A premature withdrawal of national economic stimulus packages could delay a jobs recovery boon for years and throw 40 million more people worldwide on to welfare, a new United Nations report warned today.
The International Labour Organization (ILO) report also noted that most of the failures of the financial system which lie at the root of the current crisis remain in place, strengthening the argument for continued government economic support.
“Despite some initial signs of economic upturn and because of the significant rise in unemployment and in part time work, support measures should not be withdrawn too early,” said Raymond Torres, an ILO Director and lead author of the World of Work Report 2009: The Global Jobs Crisis and Beyond.
“The global jobs crisis is not over,” said Mr. Torres. “The economic upturn will remain both fragile and incomplete as long as the jobs crisis continues.”
Unless adequate measures are adopted and in some cases continued more than 40 million people could drop out of the labour market, including the long-term unemployed who simply stop looking for a job and new entrants who shift directly to social assistance.
The annual ILO study noted that bringing people back into productive employment sooner would take less out of government coffers than delaying action on job creation, adding that a continuation of fiscal stimulus measures would raise employment by seven per cent compared to an early exit situation.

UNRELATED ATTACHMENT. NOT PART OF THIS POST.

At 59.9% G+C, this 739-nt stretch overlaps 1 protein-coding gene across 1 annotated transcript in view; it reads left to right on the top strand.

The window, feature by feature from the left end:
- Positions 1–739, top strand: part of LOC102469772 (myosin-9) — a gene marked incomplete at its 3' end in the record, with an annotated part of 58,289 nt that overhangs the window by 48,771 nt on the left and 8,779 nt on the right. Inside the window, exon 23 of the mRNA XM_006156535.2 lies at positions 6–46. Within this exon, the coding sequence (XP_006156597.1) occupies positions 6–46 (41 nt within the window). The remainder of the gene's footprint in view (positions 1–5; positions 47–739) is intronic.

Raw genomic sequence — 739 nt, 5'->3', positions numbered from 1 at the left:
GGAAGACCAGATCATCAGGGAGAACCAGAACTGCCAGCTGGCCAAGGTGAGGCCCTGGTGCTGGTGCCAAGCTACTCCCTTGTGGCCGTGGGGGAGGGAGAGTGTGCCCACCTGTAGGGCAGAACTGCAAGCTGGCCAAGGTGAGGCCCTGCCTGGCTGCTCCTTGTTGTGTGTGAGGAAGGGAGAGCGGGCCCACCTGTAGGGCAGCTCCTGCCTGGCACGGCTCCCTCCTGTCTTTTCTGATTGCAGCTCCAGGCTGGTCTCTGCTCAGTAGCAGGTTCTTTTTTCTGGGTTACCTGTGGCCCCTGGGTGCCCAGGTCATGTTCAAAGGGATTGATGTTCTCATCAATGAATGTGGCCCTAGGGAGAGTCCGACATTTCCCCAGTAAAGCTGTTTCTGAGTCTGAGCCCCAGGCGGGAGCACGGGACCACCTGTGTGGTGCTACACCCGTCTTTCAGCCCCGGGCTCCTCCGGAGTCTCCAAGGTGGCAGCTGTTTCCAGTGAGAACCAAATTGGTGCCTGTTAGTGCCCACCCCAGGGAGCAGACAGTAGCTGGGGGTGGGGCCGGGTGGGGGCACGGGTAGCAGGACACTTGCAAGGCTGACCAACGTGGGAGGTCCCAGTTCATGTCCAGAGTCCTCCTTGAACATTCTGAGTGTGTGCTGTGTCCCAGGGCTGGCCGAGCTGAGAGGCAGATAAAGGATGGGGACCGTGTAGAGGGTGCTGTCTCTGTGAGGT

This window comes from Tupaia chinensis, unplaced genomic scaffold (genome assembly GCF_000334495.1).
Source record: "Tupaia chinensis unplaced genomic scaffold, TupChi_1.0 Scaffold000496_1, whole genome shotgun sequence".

Employment in countries with high gross domestic product (GDP) per-capita may not return to pre-crisis levels before 2013 unless more decisive measures to fuel job creation, while in emerging and developing countries employment levels may reach pre-crisis levels in 2011, according to the report.
In addition to unemployment, the report found that businesses have retained millions of workers on shorter hours, partial unemployment or involuntary part time with help from government funding, and warned that an estimated 5 million workers are at risk of losing their jobs if that support is taken away.
“Clearly, what we have on our hands is a situation that could become critical in the long–term unless we concentrate on promoting jobs and helping those who have lost theirs,” said Mr. Torres.
The report also analyzes the challenges and opportunities of moving to a greener economy, as well as the risks associated with the increasingly important role of financial markets in the operation of the non-financial sector.
In an analysis of the effects of moving to a “greener economy,” the report suggested that by imposing a levy on carbon dioxide emissions – a measure under discussion at the UN climate conference in Copenhagen – and using the resulting revenues to cut labour taxes, global employment would rise by 0.5 per cent, or 14.3 million new jobs, by 2014.